With malice toward none, with charity for all, with firmness in the right as God gives us to see the right, let us strive on to finish the work we are in, to bind up the nation’s wounds, to care for him who shall have borne the battle and for his widow and his orphan, to do all which may achieve and cherish a just and lasting peace among ourselves and with all nations.

Lincoln spends the opening of his speech explaining the purpose of this event.  A second inauguration isn’t the same as a first, and everyone already knows most of the news about the war and the progress being made, he said.  But he put context into his speech:  no one wants war, everyone wanted to avoid it – and with those ideas, he drew in all his audience.  Lincoln recognized this in his audience – it had been a long four years since the first shots at Fort Sumter.  As a speaker, Lincoln recognized the significance of the event as a chance to build bridges to the divided sides of the nation.  He identified the core message:  We pray for this war to end, but if it lasts, we must endure with grace and forgiveness as we work toward justice and righteousness.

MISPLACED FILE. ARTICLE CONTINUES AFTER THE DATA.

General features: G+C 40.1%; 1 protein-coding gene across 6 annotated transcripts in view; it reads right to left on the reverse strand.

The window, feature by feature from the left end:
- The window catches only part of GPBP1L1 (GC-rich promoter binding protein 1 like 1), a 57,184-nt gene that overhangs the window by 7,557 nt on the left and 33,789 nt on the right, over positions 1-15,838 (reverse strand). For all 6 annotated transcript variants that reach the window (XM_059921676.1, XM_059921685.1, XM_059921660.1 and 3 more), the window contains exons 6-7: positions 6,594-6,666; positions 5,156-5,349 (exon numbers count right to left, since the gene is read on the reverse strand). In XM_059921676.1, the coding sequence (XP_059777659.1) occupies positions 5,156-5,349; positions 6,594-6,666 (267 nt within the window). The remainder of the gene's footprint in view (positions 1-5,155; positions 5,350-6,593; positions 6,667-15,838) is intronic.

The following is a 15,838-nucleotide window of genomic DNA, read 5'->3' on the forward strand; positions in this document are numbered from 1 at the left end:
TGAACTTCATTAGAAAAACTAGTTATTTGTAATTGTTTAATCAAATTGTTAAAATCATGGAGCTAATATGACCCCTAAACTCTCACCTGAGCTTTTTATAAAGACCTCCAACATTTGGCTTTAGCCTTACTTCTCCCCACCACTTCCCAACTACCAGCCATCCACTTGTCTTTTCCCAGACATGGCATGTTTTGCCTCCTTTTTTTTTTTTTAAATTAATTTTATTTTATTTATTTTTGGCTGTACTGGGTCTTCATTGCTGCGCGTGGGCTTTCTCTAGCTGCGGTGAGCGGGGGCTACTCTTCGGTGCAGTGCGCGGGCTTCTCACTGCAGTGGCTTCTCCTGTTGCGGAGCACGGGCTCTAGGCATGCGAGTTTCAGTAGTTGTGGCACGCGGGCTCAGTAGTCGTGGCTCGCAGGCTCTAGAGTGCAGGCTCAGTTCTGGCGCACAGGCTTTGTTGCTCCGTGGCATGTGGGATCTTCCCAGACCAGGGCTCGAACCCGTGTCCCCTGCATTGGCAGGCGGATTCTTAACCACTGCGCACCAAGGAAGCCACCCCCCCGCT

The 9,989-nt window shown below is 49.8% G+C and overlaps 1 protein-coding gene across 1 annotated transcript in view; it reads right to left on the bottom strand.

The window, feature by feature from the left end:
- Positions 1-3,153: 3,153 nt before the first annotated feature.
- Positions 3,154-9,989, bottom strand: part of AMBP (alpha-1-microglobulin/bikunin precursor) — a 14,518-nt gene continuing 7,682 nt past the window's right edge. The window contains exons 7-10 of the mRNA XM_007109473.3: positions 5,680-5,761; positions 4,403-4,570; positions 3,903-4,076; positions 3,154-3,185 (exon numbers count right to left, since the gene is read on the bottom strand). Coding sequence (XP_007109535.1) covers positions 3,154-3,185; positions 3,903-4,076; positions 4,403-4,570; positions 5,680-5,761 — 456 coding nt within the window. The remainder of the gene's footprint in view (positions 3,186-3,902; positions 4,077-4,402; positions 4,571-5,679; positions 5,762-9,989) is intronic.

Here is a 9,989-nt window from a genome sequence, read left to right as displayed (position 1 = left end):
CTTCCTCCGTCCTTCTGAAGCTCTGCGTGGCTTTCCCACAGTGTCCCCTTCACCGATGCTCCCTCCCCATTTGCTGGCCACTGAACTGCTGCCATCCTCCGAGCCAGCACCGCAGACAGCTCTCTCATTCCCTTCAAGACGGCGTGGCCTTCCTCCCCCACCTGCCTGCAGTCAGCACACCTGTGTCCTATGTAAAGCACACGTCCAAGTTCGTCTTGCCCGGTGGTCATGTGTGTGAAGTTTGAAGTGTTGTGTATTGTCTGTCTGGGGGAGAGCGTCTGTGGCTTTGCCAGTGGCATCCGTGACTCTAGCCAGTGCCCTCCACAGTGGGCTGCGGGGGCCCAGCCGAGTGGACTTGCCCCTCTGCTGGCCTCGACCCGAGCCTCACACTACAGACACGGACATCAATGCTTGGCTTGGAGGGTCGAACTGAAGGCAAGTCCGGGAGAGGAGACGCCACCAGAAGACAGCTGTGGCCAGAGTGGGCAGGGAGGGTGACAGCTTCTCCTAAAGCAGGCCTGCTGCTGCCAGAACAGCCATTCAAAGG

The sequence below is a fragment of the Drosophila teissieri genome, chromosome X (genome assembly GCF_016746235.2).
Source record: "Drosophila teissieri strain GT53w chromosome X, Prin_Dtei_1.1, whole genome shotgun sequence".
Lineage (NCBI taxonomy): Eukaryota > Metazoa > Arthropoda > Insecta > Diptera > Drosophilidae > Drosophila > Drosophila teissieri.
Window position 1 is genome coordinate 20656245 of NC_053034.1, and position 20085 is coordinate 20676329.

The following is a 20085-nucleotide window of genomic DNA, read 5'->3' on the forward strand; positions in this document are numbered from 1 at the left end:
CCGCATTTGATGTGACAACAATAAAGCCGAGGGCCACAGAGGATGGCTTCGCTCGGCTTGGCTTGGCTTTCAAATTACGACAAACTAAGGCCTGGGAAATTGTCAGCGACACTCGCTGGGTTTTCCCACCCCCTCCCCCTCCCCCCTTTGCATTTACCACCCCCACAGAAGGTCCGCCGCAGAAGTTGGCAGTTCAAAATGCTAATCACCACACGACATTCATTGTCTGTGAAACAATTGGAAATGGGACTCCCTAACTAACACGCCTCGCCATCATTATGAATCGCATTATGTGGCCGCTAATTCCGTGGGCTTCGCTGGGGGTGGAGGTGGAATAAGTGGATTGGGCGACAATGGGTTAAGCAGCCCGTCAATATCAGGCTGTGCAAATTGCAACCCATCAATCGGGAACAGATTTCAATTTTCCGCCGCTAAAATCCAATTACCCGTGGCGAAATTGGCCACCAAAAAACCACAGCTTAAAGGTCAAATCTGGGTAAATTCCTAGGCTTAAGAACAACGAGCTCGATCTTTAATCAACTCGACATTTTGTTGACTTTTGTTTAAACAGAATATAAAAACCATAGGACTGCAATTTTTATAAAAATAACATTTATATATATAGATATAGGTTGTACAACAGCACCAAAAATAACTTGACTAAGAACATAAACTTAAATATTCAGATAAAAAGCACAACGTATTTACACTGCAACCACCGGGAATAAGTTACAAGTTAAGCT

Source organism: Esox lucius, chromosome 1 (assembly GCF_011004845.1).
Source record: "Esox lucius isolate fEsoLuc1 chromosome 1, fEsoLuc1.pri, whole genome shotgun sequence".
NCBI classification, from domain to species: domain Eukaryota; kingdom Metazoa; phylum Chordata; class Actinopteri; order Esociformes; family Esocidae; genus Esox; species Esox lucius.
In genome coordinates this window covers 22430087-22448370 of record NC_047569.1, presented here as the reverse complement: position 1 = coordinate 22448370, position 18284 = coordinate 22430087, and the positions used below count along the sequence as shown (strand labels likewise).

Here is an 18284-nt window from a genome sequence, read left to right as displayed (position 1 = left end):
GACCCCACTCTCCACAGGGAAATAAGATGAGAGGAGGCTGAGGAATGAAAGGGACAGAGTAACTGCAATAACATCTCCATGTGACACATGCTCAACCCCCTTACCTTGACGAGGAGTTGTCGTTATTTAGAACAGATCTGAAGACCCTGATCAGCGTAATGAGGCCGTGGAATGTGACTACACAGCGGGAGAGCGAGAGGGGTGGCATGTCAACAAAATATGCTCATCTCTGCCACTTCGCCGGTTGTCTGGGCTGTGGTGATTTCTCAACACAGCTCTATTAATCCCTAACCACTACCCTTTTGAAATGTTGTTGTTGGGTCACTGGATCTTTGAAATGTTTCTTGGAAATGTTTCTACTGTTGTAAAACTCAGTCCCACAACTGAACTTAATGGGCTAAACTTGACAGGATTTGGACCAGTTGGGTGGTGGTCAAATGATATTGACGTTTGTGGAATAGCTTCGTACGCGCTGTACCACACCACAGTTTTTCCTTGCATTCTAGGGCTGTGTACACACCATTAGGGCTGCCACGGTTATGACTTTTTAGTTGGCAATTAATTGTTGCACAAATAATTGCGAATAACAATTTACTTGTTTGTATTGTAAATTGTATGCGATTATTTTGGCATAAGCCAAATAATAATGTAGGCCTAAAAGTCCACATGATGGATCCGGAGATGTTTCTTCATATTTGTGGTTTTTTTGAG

That’s the kind of analysis I like to see.  What’s the core message?  Who is the speaker that addresses to the topic?  Who is the audience that listened to the speech and how did it touch them?

 

Ethos, Logos, Pathos

Your task for your homework is to look at the speech you’re preparing to give.  As you pick your topic, consider these three things:

Your Ethos:  your character and your position to ask for this change.  Remember, you’re asking for a change in the status quo.  It’s always easier for people to stay in the current place without change.  Why can you ask for this change?  Notice I didn’t say “what change?” or “who change?” but why you?  Sometimes it’s an easy answer:  I want to get my license.  Other times, not so easy.

Your Logos:  as you decide your topic, you need to think about the reasons for the change.  What things are improved by making this change?  What things are harmed?  Be prepared in your speech to present the impacts of what you propose – good and bad – and have logical, reasonable answers to the bad impacts.

Your Pathos:  examine your audience for this presentation.  In class, we can listen to any speech about any topic, even if we aren’t the final audience that you need to persuade.  Keep that final audience in mind.  What emotion do you want them to have when you’re done with the speech?  That’s what you need to work toward with your words, body language, and vocal variety.

Remember, I’m gone on January 8. 2018.  Enjoy your class with the sub.  This assignment is due with your analysis of Dr. Martin Luther King’s speech I Have a Dream.  The link is in the syllabus.

See you on January 15!

Source for the speech text:   “Abraham Lincoln: Second Inaugural Address” Saturday, March 4, 1865. Inaugural Addresses of the Presidents of the United States. Bartleby.com (1989)